If those 12 legions had surrounded Jerusalem all shouting ‘Jesus! Jesus!’ I imagine Herod would have backed down. If Jesus turned up in front of people and said, ‘You think you’re so clever and I’m not worth worrying about, that you can take or leave me, now would you like to follow me? How do you think would people react? I imagine many people would say the words, ‘Yes, I’m following you’. But here’s the issue – would Herod or humanity be trusting Jesus –or would this just be another version of getting through this world with its power, politics and religion?

If Christianity has a point it is that it’s a relationship in this world that forever doesn’t play by this world’s rules or ways of doing things or expectations. It is a way of being –a way of living –that is marked by relationships, by mystery, by paradox, by weakness which can exist in any time and place, politics or culture this world can make. And the sign of this is that Jesus and his followers will always be a stone in the world’s shoe–no matter the time or the place, the politics or the culture–not to make the world in its own image –we do not want a Christian theocracy on this planet –but we do want Christians on this planet following Jesus where they live, where they work, and serving those around them in the relationships they have. The Church can debate how much structural change it should try and make in the world but what isn’t an option for the disciples of Jesus is making a difference where you are.

And so Joseph, Mary, and Jesus flee to Egypt. They then live quietly in Galilee. There is no call for martyrdom here. They can move and they do so. They were fortunate perhaps that today’s refugee’s restrictions didn’t apply but we don’t know their circumstances. Jesus would tell his disciples that persecutions would come (again the world against them) ‘When they persecute you in one town, fell to the next’ (Matthew 10:23) and there is a New Testament sense, in my view, as the Hong Kong protestors say referencing Bruce Lee ‘Be water’ whereby one moves, relocates if possible –because this world isn’t our home. When one cannot move or chooses not to then one’s stand may involve martyrdom.

Later Paul would write to the Christians in Rome practical advice about living in this world and this sense of living as aliens in this world marked by sacrifice, service, and possibly suffering –the seeds that will truly change the world–are evident.

Bless those who persecute you; bless and do not curse them. Rejoice with those who rejoice, weep with those who weep. Live in harmony with one another. Do not be haughty, but associate with the lowly. Never be wise in your own sight. Repay no one evil for evil, but give thought to do what is honourable in the sight of all. If possible, so far as it depends on you, live peaceably with all. Beloved, never avenge yourselves, but leave it to the wrath of God, for it is written, “Vengeance is mine, I will repay, says the Lord.” To the contrary, “if your enemy is hungry, feed him; if he is thirsty, give him something to drink; for by so doing you will heap burning coals on his head.” Do not be overcome by evil, but overcome evil with good. (Romans 12:14-21 ESV)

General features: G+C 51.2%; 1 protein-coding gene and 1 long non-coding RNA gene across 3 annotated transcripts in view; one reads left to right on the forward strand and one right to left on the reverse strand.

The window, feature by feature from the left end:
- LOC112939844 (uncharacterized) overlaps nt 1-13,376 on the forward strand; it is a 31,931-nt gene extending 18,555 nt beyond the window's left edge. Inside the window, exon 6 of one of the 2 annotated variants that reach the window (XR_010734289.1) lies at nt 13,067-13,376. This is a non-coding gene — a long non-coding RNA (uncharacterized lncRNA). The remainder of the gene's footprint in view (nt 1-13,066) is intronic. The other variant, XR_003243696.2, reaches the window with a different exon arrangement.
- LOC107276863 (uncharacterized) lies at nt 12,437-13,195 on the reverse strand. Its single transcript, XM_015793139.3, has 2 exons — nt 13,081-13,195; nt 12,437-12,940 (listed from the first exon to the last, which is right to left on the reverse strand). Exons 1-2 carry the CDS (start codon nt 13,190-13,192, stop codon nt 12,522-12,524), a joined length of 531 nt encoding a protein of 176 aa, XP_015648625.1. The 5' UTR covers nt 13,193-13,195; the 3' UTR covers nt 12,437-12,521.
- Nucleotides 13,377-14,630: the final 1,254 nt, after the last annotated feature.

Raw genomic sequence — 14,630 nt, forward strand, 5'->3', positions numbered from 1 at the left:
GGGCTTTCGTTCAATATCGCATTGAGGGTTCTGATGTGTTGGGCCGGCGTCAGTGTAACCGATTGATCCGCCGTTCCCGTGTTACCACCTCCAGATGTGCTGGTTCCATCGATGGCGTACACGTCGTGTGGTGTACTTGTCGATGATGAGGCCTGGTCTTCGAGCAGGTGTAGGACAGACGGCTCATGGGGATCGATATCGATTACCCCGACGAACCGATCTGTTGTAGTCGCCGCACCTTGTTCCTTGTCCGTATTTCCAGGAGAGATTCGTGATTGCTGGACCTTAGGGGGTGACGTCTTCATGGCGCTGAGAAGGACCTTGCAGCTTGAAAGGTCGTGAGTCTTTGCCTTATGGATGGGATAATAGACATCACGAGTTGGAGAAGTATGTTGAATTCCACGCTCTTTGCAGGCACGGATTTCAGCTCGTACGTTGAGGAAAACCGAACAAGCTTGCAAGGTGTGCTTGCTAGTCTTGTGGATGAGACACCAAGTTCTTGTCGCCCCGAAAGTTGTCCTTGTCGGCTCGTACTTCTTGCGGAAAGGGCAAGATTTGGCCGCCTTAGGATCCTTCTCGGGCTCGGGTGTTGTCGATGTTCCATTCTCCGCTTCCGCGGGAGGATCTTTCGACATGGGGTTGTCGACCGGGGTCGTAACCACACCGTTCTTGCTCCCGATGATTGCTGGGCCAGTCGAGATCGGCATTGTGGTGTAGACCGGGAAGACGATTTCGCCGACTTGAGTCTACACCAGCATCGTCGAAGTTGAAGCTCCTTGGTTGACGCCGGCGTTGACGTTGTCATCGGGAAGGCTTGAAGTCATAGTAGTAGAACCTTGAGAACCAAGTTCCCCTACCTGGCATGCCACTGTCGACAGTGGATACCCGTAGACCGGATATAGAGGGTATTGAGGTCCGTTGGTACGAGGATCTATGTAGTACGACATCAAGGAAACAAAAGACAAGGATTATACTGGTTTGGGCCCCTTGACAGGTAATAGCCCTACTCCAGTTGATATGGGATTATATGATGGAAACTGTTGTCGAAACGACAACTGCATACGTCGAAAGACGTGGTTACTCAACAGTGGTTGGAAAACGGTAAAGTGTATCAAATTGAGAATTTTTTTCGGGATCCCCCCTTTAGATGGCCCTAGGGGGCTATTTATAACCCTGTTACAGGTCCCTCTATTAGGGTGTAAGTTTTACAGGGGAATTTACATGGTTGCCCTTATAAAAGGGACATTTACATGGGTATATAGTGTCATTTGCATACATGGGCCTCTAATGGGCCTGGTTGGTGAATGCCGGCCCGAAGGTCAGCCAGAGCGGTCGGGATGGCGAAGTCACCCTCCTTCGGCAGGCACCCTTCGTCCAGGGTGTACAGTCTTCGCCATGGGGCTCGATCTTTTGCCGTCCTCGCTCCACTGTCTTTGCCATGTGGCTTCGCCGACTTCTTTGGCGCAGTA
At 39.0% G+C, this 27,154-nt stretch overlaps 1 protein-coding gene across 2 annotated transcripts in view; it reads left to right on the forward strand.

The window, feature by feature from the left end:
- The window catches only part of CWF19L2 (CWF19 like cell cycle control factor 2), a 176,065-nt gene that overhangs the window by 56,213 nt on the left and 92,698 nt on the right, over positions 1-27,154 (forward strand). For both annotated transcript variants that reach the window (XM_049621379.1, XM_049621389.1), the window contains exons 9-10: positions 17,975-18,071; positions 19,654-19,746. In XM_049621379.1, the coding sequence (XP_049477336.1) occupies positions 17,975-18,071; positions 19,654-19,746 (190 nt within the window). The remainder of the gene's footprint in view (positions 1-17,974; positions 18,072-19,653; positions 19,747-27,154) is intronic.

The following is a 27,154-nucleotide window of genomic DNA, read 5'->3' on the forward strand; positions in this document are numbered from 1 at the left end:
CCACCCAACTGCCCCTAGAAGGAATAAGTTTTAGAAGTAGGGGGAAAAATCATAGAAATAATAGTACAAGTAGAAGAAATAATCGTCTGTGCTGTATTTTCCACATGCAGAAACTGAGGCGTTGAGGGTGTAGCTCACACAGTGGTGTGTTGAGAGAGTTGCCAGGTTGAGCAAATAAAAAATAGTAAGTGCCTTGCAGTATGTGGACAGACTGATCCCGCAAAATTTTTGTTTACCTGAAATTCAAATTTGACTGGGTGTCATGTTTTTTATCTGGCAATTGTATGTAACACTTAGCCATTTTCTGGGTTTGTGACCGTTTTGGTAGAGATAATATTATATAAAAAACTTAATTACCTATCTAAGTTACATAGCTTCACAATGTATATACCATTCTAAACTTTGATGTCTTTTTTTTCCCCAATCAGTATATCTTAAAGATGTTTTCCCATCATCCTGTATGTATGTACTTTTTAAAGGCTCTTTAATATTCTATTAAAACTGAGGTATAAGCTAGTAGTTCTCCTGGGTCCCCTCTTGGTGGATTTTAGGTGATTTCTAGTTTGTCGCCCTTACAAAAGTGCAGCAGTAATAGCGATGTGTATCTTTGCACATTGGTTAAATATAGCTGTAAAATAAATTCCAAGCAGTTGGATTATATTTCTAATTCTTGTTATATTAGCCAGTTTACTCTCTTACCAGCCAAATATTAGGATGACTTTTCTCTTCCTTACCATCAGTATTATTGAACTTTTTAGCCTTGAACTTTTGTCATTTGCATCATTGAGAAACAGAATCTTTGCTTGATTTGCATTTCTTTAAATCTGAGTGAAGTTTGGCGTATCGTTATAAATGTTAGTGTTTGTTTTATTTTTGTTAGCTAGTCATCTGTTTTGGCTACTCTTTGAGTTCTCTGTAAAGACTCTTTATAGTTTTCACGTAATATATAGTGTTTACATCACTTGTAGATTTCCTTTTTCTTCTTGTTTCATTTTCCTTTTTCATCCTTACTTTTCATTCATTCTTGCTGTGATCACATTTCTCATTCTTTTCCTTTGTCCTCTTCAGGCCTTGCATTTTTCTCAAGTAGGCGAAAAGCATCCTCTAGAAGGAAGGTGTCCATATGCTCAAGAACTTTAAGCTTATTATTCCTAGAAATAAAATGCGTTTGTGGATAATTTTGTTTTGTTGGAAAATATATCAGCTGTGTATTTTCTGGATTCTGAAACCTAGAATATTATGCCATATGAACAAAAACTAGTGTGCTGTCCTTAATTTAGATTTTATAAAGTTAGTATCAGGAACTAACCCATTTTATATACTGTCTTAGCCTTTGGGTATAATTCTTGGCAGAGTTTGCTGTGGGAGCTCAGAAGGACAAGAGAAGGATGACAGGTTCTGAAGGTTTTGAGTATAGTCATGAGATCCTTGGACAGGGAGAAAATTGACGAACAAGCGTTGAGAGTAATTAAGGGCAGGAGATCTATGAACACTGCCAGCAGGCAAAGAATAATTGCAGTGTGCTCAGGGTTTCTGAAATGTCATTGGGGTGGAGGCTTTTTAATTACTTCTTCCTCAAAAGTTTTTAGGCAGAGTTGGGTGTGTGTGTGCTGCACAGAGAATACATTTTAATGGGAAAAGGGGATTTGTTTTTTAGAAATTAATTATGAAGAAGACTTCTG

This is all part of Christmas –what it means that God has become incarnate –the Word made flesh –and what sort of flesh? Baby and toddler flesh at the moment. Later it will be the calloused flesh of a carpenter. Still later it will be dead and then 3 days later alive again with a life and vibrance and glory that will still be hidden behind words, water, bread and wine but will come into our flesh and change us.

This truth is trusted and that is why turning up with 12 legions or in front of us today isn’t helpful because our senses will react politically and strategically to survive –we’ll say anything! –but it is the story, the good news, the truth that captures our hearts and minds and creates in us something new –a truth for me –“God loves me –God is for me –and God will help me and I will learn to trust him and not want him to play genie or Superman god for me”.

And this truth also then gives us new eyes to see the world –and maybe on this day –particularly refugees –about 71 million forcibly displaced people worldwide–26 million of them are refugees(Ref: UNHCR | UK Figures at a glance as at 19 June 2019www.unhcr.org/uk/figures-at-a-glance.html)–and perhaps meeting one or two at a local refugee support group –hearing their stories –will begin another journey with Jesus in caring for those around us.

Bible References

  • Matthew 2:13 - 23